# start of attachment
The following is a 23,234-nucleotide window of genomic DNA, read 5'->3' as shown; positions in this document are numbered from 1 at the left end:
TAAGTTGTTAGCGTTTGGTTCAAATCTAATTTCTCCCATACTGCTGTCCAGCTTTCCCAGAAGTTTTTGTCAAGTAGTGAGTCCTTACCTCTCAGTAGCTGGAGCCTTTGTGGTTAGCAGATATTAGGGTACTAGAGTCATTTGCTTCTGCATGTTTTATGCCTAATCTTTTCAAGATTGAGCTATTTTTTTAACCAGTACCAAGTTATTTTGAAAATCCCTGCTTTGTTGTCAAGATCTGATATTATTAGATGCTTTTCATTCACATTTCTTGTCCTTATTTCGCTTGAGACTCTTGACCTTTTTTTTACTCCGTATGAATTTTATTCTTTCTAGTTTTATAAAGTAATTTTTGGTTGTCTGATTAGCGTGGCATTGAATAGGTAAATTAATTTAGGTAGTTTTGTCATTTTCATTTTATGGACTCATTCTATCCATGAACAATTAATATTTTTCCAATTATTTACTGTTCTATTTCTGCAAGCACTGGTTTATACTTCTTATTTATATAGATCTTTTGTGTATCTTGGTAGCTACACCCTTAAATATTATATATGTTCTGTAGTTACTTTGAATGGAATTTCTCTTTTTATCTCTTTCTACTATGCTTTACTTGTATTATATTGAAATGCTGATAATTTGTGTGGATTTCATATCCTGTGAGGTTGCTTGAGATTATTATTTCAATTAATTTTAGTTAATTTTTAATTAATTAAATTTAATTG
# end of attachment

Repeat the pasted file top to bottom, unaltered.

The following is a 23,234-nucleotide window of genomic DNA, read 5'->3' as shown; positions in this document are numbered from 1 at the left end:
TAAGTTGTTAGCGTTTGGTTCAAATCTAATTTCTCCCATACTGCTGTCCAGCTTTCCCAGAAGTTTTTGTCAAGTAGTGAGTCCTTACCTCTCAGTAGCTGGAGCCTTTGTGGTTAGCAGATATTAGGGTACTAGAGTCATTTGCTTCTGCATGTTTTATGCCTAATCTTTTCAAGATTGAGCTATTTTTTTAACCAGTACCAAGTTATTTTGAAAATCCCTGCTTTGTTGTCAAGATCTGATATTATTAGATGCTTTTCATTCACATTTCTTGTCCTTATTTCGCTTGAGACTCTTGACCTTTTTTTTACTCCGTATGAATTTTATTCTTTCTAGTTTTATAAAGTAATTTTTGGTTGTCTGATTAGCGTGGCATTGAATAGGTAAATTAATTTAGGTAGTTTTGTCATTTTCATTTTATGGACTCATTCTATCCATGAACAATTAATATTTTTCCAATTATTTACTGTTCTATTTCTGCAAGCACTGGTTTATACTTCTTATTTATATAGATCTTTTGTGTATCTTGGTAGCTACACCCTTAAATATTATATATGTTCTGTAGTTACTTTGAATGGAATTTCTCTTTTTATCTCTTTCTACTATGCTTTACTTGTATTATATTGAAATGCTGATAATTTGTGTGGATTTCATATCCTGTGAGGTTGCTTGAGATTATTATTTCAATTAATTTTAGTTAATTTTTAATTAATTAAATTTAATTG